Magmatic Petrology and Igneous Rock Classification

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Quel type de roches ignées solidifient lentement sous la surface de la Terre?

Roches intrusives

Quel type de roches ignées se forment rapidement à la surface de la Terre?

Roches extrusives

Quel est un exemple de roche intrusive?


Qu'est-ce qui caractérise les roches extrusives en termes de vitesse de refroidissement?

Refroidissement rapide

Quels types de roches sont généralement classés en tant que roches plutoniques?


Pourquoi les roches plutoniques ont tendance à former des cristaux plus gros?

En raison d'un refroidissement lent

Quelle est la principale différence entre les roches intrusives et les roches extrusives ?

Les roches intrusives se forment à l'intérieur de la croûte terrestre tandis que les roches extrusives se forment à la surface.

Quelles sont les principales caractéristiques du granite ?

Roche intrusive grossière, légère, composée de quartz, feldspath et mica.

Quelle est la principale caractéristique du basalte ?

Roche extrusive fine, sombre, composée d'oxyde de fer, d'olivine et de pyroxène.

Quelle méthode de classification des roches ignées est basée sur la distribution granulométrique ?

L'échelle de Wentworth

Quels sont les principaux minéraux constituants de la rhyolite ?

Quartz, feldspath, mica ou hornblende

Quelle est la principale caractéristique des diorites ?

Roches intrusives à grains moyens composées de plagioclase, pyroxène ou amphibole, et quartz ou hornblende.

Study Notes

Magmatic Petrology and Igneous Rock Classification

Magmatic petrology is a branch of geology focused on studying the origins, properties, and behaviors of magma, the molten material beneath the Earth's surface. This discipline provides valuable insights into various aspects of one of the planet's most dynamic systems, including its generation, evolution, and solidification. Within this field, there exists a crucial yet specific area of interest: the classification of igneous rocks. These rocks, which are classified based on their physical and chemical attributes, play a critical role in understanding the geological history of the Earth.

Igneous Rock Classification

To classify igneous rocks, several criteria are used, such as their parent magmas' composition, texture, and size distribution. Generally speaking, two main categories exist within the realm of igneous rocks: intrusive (also referred to as plutonic) and extrusive (often called volcanic).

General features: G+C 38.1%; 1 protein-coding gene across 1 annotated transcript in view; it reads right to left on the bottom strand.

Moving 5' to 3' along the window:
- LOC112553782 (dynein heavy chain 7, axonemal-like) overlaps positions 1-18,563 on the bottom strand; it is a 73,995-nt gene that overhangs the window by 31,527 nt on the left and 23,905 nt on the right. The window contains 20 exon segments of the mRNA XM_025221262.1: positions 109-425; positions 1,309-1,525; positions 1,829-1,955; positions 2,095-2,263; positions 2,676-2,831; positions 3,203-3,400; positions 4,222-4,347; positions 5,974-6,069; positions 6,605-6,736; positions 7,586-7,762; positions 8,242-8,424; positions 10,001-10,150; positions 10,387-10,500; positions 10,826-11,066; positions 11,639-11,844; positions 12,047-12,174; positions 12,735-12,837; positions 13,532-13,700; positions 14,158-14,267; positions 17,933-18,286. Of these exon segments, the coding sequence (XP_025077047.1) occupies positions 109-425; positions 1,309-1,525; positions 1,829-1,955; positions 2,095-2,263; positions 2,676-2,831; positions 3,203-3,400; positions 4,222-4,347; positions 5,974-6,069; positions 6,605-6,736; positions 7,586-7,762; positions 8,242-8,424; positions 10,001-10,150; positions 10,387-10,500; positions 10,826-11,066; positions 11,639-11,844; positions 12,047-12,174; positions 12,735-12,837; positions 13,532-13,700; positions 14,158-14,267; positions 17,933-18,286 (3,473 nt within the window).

1. Intrusive (Plutonic) Igneous Rocks: These rocks solidify slowly beneath the Earth's surface, which allows larger crystals to form. Due to their slow cooling rates, minerals have sufficient time to grow before the rock cools and solidifies completely. Plutonic rocks typically occur in large bodies and form over extended periods. Some examples include granites and diorites.

  2. Extrusive (Volcanic) Igneous Rocks: Conversely, extrusive rocks do not have enough time to crystallize extensively before they reach Earth's surface. As a result, they exhibit smaller mineral grains. These rocks tend to be formed rapidly and cool quickly due to contact with the atmosphere, water, or ice. Common examples include basalt and rhyolite.

Characteristics of Intrusive (Plutonic) Rocks


Granites are coarse-grained, light-colored igneous rocks that typically contain quartz, feldspar (both orthoclase and albite), and mica minerals. They often form large bodies within the continental crust through slow crystallization processes associated with the intrusion of magma into pre-existing rock formations.


Diorites are medium-grained igneous rocks composed primarily of plagioclase feldspars, pyroxene or amphibole, and quartz or hornblende. These rocks can be found beneath the Earth's surface in both the oceanic lithosphere and the continental crust.

Characteristics of Extrusive (Volcanic) Rocks


Basalts are dark-colored volcanic rocks characterized by their fine-grained texture, which results from rapid cooling. They usually consist mainly of iron oxide (magnetite), olivine, and pyroxene minerals, along with other minor constituents such as glassy, siliceous material.


Rhyolites are light-colored volcanic rocks with coarse crystals. They typically contain quartz, feldspar (both orthoclase and albite), and other minerals such as mica or hornblende. These rocks solidify quickly due to rapid cooling, often forming domes or cones at volcanic sites.

Classification Methods

Several methods have been developed to categorize igneous rocks based on their physical properties. For instance, the Wentworth scale classifies rock particles according to size distribution, while the Lindgren classification uses mineral composition to distinguish various types of intrusive and extrusive rocks. Another common approach involves dividing rocks into silicate and non-silicate categories based on their primary mineral component.

In summary, magmatic petrology plays a significant role in understanding the formation and behavior of igneous rocks, which are classified based on factors like parent magma composition, texture, and size distribution. By studying these elements, scientists gain crucial insights into Earth's geological history and processes.

Explore the fascinating world of magmatic petrology, which delves into magma's properties and behaviors beneath the Earth's surface. Learn about the classification of igneous rocks based on factors like parent magma composition, texture, and cooling rates, providing crucial insights into Earth's geological history.

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